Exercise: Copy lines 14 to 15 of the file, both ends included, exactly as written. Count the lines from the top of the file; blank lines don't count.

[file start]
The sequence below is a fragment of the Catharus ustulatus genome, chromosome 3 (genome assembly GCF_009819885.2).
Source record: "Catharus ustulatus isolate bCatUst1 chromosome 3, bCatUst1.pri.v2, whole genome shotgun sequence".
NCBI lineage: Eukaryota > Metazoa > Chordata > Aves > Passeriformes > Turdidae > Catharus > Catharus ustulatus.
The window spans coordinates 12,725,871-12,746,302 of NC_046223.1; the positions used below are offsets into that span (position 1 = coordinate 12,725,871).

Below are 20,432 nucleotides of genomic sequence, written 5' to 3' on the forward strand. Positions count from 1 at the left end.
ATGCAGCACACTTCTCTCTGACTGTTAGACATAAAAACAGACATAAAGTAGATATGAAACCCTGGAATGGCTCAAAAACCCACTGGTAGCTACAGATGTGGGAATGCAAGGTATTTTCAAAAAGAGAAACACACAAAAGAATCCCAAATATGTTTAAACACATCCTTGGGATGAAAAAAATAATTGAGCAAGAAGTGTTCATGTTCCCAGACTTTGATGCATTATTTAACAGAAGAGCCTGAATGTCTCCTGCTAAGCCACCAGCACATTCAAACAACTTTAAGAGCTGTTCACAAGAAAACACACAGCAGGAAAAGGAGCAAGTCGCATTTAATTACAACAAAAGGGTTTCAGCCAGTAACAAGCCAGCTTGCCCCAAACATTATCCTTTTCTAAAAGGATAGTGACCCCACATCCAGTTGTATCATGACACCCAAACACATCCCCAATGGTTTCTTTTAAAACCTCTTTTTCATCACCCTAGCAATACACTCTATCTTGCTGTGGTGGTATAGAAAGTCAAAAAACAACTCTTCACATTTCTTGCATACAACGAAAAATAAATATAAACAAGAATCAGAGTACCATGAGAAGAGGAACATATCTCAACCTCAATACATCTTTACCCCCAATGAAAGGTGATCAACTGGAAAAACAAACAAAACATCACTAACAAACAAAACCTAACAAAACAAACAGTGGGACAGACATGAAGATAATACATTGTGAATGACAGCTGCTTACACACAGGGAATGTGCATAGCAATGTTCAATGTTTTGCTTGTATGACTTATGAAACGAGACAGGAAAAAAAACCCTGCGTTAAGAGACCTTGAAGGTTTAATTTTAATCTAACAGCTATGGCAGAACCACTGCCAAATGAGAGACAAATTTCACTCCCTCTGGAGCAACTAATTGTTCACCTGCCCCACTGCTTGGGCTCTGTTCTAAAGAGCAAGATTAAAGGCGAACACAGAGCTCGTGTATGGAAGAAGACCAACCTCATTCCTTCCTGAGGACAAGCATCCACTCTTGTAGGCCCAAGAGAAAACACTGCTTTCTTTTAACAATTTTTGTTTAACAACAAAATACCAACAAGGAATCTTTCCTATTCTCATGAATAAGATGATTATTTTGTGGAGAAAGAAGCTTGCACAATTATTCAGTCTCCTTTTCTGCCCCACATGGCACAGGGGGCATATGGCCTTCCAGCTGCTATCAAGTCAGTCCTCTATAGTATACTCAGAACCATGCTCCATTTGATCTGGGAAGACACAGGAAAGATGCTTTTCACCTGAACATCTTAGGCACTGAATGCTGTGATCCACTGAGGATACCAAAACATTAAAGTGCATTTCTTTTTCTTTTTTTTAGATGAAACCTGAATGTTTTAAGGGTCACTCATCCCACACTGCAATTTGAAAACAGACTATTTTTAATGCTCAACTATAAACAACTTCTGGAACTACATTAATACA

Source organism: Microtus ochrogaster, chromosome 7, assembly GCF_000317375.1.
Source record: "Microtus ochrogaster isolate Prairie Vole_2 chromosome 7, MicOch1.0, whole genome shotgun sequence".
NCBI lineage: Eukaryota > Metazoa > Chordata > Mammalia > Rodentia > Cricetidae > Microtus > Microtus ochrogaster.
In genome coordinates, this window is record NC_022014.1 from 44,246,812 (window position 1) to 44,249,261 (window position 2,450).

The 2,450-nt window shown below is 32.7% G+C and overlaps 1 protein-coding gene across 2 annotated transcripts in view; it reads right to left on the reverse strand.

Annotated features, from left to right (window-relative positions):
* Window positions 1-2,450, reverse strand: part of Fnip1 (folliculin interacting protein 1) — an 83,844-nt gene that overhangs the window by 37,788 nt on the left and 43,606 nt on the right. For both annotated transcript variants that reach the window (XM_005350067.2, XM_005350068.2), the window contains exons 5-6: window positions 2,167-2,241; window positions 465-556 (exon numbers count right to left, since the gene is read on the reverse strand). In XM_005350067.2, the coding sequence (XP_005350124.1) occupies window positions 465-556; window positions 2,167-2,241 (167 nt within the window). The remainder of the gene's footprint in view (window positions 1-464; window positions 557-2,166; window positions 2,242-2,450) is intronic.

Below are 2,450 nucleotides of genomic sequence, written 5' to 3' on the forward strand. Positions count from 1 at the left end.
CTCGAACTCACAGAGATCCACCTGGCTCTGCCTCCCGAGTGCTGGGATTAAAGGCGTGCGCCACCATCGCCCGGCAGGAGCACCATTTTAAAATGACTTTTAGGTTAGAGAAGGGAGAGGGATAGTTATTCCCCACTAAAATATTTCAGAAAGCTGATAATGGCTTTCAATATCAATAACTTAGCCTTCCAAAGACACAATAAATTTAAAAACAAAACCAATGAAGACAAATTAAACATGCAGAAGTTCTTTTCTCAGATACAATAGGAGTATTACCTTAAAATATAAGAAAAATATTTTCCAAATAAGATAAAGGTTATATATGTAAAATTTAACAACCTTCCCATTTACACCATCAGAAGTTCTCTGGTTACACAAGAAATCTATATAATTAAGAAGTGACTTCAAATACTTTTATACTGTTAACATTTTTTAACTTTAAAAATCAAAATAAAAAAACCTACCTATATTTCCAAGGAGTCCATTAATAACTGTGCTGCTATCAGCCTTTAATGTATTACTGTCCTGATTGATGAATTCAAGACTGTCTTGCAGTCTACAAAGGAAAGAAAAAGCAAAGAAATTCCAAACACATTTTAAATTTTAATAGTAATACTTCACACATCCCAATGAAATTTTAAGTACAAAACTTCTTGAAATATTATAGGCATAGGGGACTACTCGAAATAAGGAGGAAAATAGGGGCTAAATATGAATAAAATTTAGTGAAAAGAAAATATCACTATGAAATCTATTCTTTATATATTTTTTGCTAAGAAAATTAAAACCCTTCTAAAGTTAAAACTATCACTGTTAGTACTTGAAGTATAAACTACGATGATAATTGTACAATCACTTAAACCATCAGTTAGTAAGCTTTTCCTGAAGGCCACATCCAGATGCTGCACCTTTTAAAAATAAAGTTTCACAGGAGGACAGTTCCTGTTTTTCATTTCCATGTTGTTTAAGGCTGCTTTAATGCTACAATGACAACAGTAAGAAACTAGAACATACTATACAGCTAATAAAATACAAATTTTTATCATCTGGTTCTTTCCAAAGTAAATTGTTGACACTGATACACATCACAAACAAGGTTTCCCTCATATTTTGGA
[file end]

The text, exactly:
Below are 2,450 nucleotides of genomic sequence, written 5' to 3' on the forward strand. Positions count from 1 at the left end.
CTCGAACTCACAGAGATCCACCTGGCTCTGCCTCCCGAGTGCTGGGATTAAAGGCGTGCGCCACCATCGCCCGGCAGGAGCACCATTTTAAAATGACTTTTAGGTTAGAGAAGGGAGAGGGATAGTTATTCCCCACTAAAATATTTCAGAAAGCTGATAATGGCTTTCAATATCAATAACTTAGCCTTCCAAAGACACAATAAATTTAAAAACAAAACCAATGAAGACAAATTAAACATGCAGAAGTTCTTTTCTCAGATACAATAGGAGTATTACCTTAAAATATAAGAAAAATATTTTCCAAATAAGATAAAGGTTATATATGTAAAATTTAACAACCTTCCCATTTACACCATCAGAAGTTCTCTGGTTACACAAGAAATCTATATAATTAAGAAGTGACTTCAAATACTTTTATACTGTTAACATTTTTTAACTTTAAAAATCAAAATAAAAAAACCTACCTATATTTCCAAGGAGTCCATTAATAACTGTGCTGCTATCAGCCTTTAATGTATTACTGTCCTGATTGATGAATTCAAGACTGTCTTGCAGTCTACAAAGGAAAGAAAAAGCAAAGAAATTCCAAACACATTTTAAATTTTAATAGTAATACTTCACACATCCCAATGAAATTTTAAGTACAAAACTTCTTGAAATATTATAGGCATAGGGGACTACTCGAAATAAGGAGGAAAATAGGGGCTAAATATGAATAAAATTTAGTGAAAAGAAAATATCACTATGAAATCTATTCTTTATATATTTTTTGCTAAGAAAATTAAAACCCTTCTAAAGTTAAAACTATCACTGTTAGTACTTGAAGTATAAACTACGATGATAATTGTACAATCACTTAAACCATCAGTTAGTAAGCTTTTCCTGAAGGCCACATCCAGATGCTGCACCTTTTAAAAATAAAGTTTCACAGGAGGACAGTTCCTGTTTTTCATTTCCATGTTGTTTAAGGCTGCTTTAATGCTACAATGACAACAGTAAGAAACTAGAACATACTATACAGCTAATAAAATACAAATTTTTATCATCTGGTTCTTTCCAAAGTAAATTGTTGACACTGATACACATCACAAACAAGGTTTCCCTCATATTTTGGA